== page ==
Hamptons fest weathers storm

Lineup showed potential despite economic stress

In its 17th year and with the economic crisis swirling all around it, the just-wrapped Hamptons International Film Festival showed few signs of stress.

Sixty feature films and 55 shorts unspooled, about as many as last year. Economic pressures might be squeezing budgets but not creativity or craftsmanship as a number of the films seem not just playable in theaters but sustainable beyond the quickie one-week run.

For example, the outstanding "The Young Victoria," which won a HIFF audience award, goes beyond the historical epic and court intrigues to deliver complex characters whose emotional lives are at the forefront. Apparition releases the Emily Blunt starrer Dec. 18.

Several docs also showed boxoffice potential.

Vikram Jayanti's BBC-produced "The Agony and the Ecstasy of Phil Spector" combines his startling, creepy interview with the "Wall of Sound" producer-turned-convicted murderer with archival material and a downpour of the original versions of Spector-written and/or produced classics from the Ronettes' "He's a Rebel" to the Beatles' "Let It Be."

The Mouse House from the mid-'80s to the mid-'90s gets an up-close-and-personal treatment from insiders Don Hahn and Peter Schneider in the downright dishy "Waking Sleeping Beauty." Schneider said the film will open in March in five theaters, but he's already showing it anywhere he can for free. The film won the audience award for best doc.

Sweden's "Videocracy," from Italian-born filmmaker Erik Gandini, is a shocking look at how much Italy's trashy TV culture has permeated the country and spawned rampant corruption and dissolute behavior. What this compelling doc, which will be shown today at New York's IFC Center, does not do is make any effort to explain why such a lamentable phenomenon has taken hold in Italy.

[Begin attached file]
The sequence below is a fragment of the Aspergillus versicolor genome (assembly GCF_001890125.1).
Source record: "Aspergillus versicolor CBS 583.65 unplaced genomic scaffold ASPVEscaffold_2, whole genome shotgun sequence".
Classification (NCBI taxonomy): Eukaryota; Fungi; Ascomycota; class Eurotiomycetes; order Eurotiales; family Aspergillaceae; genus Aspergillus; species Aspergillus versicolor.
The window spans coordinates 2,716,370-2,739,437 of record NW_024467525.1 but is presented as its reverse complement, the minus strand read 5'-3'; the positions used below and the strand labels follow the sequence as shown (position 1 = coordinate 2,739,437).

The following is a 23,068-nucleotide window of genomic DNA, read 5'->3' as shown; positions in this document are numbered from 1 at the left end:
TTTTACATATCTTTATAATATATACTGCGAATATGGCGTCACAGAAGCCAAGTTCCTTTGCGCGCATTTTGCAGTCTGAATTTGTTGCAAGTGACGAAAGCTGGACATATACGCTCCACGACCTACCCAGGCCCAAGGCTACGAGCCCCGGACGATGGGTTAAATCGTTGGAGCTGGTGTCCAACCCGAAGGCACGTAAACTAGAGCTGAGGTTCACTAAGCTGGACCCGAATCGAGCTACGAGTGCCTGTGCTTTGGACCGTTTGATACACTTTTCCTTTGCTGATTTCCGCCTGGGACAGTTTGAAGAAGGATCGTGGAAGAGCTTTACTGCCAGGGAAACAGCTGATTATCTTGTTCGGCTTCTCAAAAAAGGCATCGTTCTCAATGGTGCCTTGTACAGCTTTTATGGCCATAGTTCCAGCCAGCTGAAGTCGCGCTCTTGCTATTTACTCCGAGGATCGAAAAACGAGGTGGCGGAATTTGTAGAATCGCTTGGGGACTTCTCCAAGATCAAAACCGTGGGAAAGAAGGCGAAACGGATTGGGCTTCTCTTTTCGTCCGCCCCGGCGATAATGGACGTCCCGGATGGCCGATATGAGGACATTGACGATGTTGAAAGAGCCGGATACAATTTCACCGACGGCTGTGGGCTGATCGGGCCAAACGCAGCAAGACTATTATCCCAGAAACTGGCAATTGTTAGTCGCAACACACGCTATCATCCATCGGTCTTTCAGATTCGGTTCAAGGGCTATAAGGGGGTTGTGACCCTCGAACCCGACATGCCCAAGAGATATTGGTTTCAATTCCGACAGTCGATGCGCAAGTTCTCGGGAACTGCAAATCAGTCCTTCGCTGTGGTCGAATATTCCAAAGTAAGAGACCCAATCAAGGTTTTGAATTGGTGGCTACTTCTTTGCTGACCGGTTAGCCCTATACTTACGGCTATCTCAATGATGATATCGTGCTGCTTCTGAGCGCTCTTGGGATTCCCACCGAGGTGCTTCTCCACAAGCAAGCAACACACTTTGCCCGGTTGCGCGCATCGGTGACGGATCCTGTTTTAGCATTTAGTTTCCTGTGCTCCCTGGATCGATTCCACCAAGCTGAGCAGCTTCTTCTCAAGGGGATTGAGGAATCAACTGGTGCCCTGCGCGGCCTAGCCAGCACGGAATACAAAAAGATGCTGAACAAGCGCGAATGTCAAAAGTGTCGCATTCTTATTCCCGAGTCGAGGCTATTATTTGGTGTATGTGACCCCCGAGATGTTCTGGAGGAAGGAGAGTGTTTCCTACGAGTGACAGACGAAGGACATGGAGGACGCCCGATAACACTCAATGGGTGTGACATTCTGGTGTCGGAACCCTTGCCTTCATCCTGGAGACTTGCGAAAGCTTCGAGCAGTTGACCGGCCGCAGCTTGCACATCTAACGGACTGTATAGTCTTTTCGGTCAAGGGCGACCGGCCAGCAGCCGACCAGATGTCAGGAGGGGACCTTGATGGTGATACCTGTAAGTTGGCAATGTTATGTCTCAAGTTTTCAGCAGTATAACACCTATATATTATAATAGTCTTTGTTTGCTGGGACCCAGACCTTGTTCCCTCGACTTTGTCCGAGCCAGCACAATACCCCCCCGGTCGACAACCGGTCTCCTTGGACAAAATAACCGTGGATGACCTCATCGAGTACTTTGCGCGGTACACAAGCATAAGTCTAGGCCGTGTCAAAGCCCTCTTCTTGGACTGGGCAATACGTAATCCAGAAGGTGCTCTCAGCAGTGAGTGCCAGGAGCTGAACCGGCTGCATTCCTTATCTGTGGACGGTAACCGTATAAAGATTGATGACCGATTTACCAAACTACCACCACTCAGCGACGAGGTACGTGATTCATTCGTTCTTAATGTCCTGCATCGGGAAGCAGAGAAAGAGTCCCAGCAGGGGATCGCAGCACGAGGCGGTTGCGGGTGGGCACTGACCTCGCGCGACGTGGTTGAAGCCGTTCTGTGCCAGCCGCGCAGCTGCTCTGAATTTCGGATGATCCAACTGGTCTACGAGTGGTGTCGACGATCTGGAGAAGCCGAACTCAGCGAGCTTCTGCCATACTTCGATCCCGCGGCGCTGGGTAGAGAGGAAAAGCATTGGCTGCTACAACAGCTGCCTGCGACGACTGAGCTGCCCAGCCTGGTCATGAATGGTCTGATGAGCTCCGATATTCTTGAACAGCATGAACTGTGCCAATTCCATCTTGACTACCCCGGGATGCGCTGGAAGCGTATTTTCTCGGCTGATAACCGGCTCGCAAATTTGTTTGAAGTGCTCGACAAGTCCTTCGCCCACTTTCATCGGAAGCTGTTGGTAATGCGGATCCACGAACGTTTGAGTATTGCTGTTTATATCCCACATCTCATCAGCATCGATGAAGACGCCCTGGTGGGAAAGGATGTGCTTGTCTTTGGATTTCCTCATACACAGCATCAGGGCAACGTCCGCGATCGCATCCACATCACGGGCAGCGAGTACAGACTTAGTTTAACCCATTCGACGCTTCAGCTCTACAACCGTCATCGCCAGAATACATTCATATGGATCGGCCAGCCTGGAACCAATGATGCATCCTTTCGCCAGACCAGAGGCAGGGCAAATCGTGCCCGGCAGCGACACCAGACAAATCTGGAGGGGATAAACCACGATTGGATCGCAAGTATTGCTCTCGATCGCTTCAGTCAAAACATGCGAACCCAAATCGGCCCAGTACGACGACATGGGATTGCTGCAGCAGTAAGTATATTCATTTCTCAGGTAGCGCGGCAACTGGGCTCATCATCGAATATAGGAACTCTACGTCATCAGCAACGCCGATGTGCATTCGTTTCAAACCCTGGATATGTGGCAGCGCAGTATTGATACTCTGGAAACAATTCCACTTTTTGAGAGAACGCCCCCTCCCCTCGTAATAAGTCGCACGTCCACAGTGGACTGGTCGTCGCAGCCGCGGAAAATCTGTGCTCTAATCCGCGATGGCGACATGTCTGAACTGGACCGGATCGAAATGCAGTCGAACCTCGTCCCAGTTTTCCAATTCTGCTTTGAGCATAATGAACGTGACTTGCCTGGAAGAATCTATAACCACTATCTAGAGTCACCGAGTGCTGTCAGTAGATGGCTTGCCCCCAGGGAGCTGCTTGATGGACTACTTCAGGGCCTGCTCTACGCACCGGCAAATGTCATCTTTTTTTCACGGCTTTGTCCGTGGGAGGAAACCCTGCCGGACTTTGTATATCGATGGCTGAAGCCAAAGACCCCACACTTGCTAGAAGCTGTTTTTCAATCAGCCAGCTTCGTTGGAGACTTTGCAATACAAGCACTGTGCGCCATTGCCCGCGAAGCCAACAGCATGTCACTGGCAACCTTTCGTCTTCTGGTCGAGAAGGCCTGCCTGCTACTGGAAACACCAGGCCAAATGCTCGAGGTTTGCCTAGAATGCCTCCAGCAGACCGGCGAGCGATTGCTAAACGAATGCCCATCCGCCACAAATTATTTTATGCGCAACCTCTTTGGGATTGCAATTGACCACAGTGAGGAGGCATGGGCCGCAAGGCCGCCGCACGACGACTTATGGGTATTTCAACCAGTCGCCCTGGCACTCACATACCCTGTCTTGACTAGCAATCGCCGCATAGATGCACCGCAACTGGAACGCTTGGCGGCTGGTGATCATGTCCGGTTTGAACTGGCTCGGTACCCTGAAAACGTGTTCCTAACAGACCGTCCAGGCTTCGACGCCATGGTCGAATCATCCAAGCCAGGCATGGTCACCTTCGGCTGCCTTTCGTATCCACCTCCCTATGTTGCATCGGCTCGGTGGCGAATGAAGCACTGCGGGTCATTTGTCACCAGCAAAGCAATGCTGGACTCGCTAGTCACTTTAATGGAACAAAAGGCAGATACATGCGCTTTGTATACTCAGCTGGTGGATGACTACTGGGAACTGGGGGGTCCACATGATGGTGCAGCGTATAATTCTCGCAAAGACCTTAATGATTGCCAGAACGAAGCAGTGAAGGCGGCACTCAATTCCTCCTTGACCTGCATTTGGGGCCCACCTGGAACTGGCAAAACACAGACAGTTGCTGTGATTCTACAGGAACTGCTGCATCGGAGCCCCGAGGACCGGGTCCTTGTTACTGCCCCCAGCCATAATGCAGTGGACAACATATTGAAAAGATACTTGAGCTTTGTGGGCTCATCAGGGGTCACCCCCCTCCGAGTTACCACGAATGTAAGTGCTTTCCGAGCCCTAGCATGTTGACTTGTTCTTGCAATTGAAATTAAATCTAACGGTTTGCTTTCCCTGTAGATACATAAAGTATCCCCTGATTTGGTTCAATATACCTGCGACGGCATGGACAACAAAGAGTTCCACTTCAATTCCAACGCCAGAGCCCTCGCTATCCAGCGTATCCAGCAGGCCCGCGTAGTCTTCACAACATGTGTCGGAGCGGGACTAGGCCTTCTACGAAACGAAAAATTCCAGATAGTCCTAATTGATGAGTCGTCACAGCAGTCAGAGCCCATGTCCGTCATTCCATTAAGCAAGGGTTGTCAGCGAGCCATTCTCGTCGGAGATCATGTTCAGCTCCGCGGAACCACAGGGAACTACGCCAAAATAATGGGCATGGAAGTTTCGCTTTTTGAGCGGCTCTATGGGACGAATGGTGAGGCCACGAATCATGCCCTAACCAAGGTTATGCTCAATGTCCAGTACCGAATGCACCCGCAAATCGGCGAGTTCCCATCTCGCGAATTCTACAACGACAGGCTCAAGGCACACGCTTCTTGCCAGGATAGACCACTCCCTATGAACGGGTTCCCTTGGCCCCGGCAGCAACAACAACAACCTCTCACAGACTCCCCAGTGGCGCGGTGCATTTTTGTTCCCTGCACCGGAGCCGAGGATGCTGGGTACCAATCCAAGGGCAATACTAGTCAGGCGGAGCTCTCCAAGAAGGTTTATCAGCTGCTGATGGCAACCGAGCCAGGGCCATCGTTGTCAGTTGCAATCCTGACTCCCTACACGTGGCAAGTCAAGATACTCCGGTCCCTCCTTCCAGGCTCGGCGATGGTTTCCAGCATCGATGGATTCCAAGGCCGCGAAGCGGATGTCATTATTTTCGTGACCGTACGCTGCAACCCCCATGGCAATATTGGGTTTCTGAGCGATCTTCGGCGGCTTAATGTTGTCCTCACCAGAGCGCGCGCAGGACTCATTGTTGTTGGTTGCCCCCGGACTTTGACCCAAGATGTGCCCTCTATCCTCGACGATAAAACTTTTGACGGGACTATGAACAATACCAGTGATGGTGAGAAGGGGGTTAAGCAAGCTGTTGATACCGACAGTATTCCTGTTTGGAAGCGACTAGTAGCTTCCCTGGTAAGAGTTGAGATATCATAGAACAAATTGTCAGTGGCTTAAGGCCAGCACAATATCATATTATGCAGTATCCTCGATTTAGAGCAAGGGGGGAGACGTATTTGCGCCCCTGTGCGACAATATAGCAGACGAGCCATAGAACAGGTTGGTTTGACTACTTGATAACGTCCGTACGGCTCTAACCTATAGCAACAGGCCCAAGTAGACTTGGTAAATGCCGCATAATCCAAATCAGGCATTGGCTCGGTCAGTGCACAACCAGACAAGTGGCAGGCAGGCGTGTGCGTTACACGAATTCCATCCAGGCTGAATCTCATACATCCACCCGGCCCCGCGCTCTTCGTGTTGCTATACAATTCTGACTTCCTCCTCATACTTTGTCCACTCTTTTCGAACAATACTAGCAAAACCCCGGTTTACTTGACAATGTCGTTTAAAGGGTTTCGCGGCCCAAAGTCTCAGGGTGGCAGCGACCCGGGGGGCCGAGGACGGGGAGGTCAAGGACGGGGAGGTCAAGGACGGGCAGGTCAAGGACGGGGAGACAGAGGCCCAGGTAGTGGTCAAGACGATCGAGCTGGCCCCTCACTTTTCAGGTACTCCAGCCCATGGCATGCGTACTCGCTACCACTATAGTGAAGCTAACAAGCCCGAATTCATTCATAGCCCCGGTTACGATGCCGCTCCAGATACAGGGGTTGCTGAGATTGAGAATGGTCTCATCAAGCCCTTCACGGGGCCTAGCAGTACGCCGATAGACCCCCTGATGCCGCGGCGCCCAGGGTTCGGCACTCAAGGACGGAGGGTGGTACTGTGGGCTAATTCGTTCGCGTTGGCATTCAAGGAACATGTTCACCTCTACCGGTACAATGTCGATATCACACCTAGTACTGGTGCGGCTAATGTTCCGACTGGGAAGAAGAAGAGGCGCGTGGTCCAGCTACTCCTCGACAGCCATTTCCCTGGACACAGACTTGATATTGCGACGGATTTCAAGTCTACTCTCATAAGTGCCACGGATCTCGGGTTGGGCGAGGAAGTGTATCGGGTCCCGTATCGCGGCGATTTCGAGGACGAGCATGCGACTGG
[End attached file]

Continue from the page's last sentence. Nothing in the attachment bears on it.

The fest's top award, the Golden Starfish, went to director Felix Van Groeningen's "The Misfortunates," a comedy about rowdy males that is Belgium's selection for the foreign-language Oscar race.

Several dramas from Scandinavia were winners, including Denmark's "Applause," about a self-involved alcoholic actress and mother on a downward spiral, and Norway's terrifically acted "A Rational Solution," which tells the story of two married couples on the verge of breakups because the husband in one couple and wife in the other fall in love.

In one of several talks with celebrities, veteran producer Martin Bregman -- in a lively interview with Hamptons regular Alec Baldwin -- emphasized the importance of story, which comes first in his formula for success (cast and director are Nos. 2 and 3). Bregman told some amusing stories about the business, including the time he bullied Paramount's Robert Evans, who refused to have Bregman-managed Al Pacino in "The Godfather."

HIFF director of programming David Nugent credited the "good taste" of his selection committee for the overall quality of this year's fest, which wrapped Monday.
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